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With ten days to go, organizers of TEDxTufts are wrapping up the last planning details, and several members of the Fletcher community are polishing their talks.  Alumna Angeli Gianchandani (a 2013 graduate of the GMAP program), current student Jeremy Blaney (second year MIB), and the faculty/staff team of Prof. Sulmaan Khan, Ellen McDonald (Ginn Library), and Elayne Stecher (Center for International Environment and Resource Policy) are all among the scheduled speakers.

Though tickets for the event are sold out, you will (of course) be able to follow some of the action via Facebook, Twitter, and Instagram.


This has been the post-admissions-decision week when I have felt most overwhelmed by the pace of work, made worse by a busy week at home that left no extra time to extend my work day.  Lengthy or detailed blog posts have been one of the casualties.

Today I’m going to share a few sentences that have come my way and that I think capture the nature of Fletcher.  The first comes from Ben Mazzotta, a member of the research staff of the Institute for Business in the Global Context who is also a graduate of the MALD and PhD programs, and who is about to embark on a new adventure on assignment for USAID.  In a note of farewell, Ben wrote:

It has been a privilege to work here, where so many people genuinely come to work in the morning with the belief that we can solve the world’s problems, and then set about doing exactly that.

For students, this is their school, but for faculty and staff, this is our workplace, and Ben has captured the reason why so many of us have dedicated many years to working here.

The second note also came from an alumnus, in this case one who has gone on to become the ambassador from Pakistan to Japan.  After hosting an event for newly admitted students in Tokyo, Ambassador Amil reported back on the brief speech he gave at the event:

My message was that Fletcher has given so much to us in building bridges of understanding and hope, and it is important to maintain that connectivity.  I made friends for life there!

We Admissions staffers are proud of the role we play in building the Fletcher student and alumni communities.  In a busy week, reading these brief but timely notes reminds us of the impact we hope to have.

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With most graduating students either just done with or still toiling over their Capstone Projects, and with incoming students inquiring about support for research, I thought I would share this notice from last month inviting students to apply for capstone research grants.  I can’t guarantee that this exact opportunity will be available again next year, but students who plan carefully can find sources of support for their research.

The Hitachi Center for Technology and International Affairs at the Fletcher School announces research funding opportunities for Fletcher students.  In accordance with its mission to sponsor research on the role of innovation and technological change, the Hitachi Center seeks to provide funding to advance student research in these fields.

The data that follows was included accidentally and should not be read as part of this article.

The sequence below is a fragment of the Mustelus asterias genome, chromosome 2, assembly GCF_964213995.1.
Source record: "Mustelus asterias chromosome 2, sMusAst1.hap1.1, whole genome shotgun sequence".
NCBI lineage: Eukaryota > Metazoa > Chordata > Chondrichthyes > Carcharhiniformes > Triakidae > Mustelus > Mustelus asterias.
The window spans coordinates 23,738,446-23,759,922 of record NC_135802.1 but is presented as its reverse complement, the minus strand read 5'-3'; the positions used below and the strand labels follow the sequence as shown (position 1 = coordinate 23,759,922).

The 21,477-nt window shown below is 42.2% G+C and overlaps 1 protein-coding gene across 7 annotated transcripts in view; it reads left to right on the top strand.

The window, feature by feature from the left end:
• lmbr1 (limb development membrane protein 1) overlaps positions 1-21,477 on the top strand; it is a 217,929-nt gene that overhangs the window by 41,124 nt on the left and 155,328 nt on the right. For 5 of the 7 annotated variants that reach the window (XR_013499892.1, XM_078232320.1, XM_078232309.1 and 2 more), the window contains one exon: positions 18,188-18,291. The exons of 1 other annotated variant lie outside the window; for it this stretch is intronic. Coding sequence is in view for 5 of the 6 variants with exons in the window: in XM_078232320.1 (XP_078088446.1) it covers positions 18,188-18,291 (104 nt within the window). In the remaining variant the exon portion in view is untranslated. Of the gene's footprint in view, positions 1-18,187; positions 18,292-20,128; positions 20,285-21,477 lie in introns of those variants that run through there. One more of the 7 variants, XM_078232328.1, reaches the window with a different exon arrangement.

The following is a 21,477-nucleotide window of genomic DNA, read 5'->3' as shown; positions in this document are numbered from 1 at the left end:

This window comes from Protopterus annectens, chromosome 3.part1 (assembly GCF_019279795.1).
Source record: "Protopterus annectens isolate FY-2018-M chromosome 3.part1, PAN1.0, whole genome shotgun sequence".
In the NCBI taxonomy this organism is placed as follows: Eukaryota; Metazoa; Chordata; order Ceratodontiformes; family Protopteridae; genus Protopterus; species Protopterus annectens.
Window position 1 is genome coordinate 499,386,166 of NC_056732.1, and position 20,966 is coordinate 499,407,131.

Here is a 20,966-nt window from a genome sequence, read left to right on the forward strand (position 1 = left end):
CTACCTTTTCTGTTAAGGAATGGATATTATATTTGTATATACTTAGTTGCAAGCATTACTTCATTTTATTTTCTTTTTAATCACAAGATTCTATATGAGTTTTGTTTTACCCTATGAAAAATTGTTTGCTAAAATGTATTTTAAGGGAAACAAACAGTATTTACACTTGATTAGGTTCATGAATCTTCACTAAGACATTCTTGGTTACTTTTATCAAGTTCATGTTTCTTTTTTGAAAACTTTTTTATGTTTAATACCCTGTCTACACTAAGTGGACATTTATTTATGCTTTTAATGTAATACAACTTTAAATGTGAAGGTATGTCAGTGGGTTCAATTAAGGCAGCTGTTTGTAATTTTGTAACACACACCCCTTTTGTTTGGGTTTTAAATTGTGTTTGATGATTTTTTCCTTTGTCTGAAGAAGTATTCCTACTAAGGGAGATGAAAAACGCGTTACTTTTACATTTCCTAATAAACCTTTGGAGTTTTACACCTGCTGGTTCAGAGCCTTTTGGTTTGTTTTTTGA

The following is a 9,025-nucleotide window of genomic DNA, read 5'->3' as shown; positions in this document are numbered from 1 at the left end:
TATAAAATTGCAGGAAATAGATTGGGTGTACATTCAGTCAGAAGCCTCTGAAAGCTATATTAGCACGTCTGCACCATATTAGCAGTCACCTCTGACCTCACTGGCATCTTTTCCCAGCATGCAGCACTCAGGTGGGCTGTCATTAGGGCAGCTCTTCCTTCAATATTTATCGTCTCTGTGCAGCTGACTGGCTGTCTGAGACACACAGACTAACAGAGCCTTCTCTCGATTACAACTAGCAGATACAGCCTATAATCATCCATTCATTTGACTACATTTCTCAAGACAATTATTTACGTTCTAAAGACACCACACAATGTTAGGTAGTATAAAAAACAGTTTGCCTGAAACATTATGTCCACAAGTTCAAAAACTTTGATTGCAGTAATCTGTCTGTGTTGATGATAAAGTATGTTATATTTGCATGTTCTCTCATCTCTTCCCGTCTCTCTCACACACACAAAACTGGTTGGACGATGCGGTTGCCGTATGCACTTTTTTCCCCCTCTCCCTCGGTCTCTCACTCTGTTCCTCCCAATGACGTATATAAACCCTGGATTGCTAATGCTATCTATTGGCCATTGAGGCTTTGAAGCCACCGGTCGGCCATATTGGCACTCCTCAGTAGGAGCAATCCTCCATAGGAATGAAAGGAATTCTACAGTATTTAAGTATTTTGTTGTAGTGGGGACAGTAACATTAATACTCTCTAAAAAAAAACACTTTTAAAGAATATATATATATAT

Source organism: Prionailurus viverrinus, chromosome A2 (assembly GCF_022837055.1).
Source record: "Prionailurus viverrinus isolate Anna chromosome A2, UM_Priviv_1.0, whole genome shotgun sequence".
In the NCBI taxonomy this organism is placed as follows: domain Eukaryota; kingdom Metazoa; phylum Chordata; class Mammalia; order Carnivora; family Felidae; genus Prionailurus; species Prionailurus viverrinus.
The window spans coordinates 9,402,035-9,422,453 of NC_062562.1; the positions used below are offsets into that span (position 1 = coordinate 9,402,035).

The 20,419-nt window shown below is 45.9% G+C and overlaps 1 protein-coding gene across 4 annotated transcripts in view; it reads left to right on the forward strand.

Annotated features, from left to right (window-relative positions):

The Center will fund student research projects for current capstones, or research that will be conducted over the summer of 2015 that leads to future capstones, on the role of technology in international affairs.

Research proposals that focus on the following areas will be given priority:

  • Technology and economic development, in particular ICT4D
  • Technology and agriculture, the environment, education, financial services, health, human security, democracy, security and terrorism
  • Global technology industries
  • “Next Generation” Infrastructure: Global trends in the evolution of social infrastructure (infrastructure that supports migration of data/information across platforms, and dependability)

Students must be enrolled in a degree program at The Fletcher School and plan to spend the summer of 2015 engaged in research for a graduate program capstone project, dissertation or the equivalent.  Priority will be given to: 1) projects that are the most closely related to the Center’s areas of interest; and 2) are related to capstone research.  In addition, grantees should be willing to write up a brief summary and do a poster presentation of their research by October 2015, to be shared with the Hitachi Center Board.

Students interesting in applying for this funding should provide:

  • A research proposal of no more than three pages
  • A timeline of the summer research plan
  • A proposed budget (including any other expected or potential sources of funding)
  • A letter of support from a faculty capstone project advisor
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Recently, Paula Armstrong (a second-year MALD student) wrote to tell me about her recent involvement in community diversity-related issues.  She said,”I’m part of a group of students who wrote a memo to Dean Stavridis last December about fostering diversity and inclusion at Fletcher.  Since then, we have been planning a number of events to increase discussion of these issues, as well as of social justice more broadly.”  Today, she’ll describe some of these events, which are open for prospective students who may be visiting the area.

Students come to Fletcher from a wide range of backgrounds and go off to work in all corners of the world after graduating.  As a student body, it’s therefore important for us to think critically about diversity and inclusion.  These topics shape both who we are and the environments we will find ourselves working in.  Three student-planned events in March and April highlight these issues: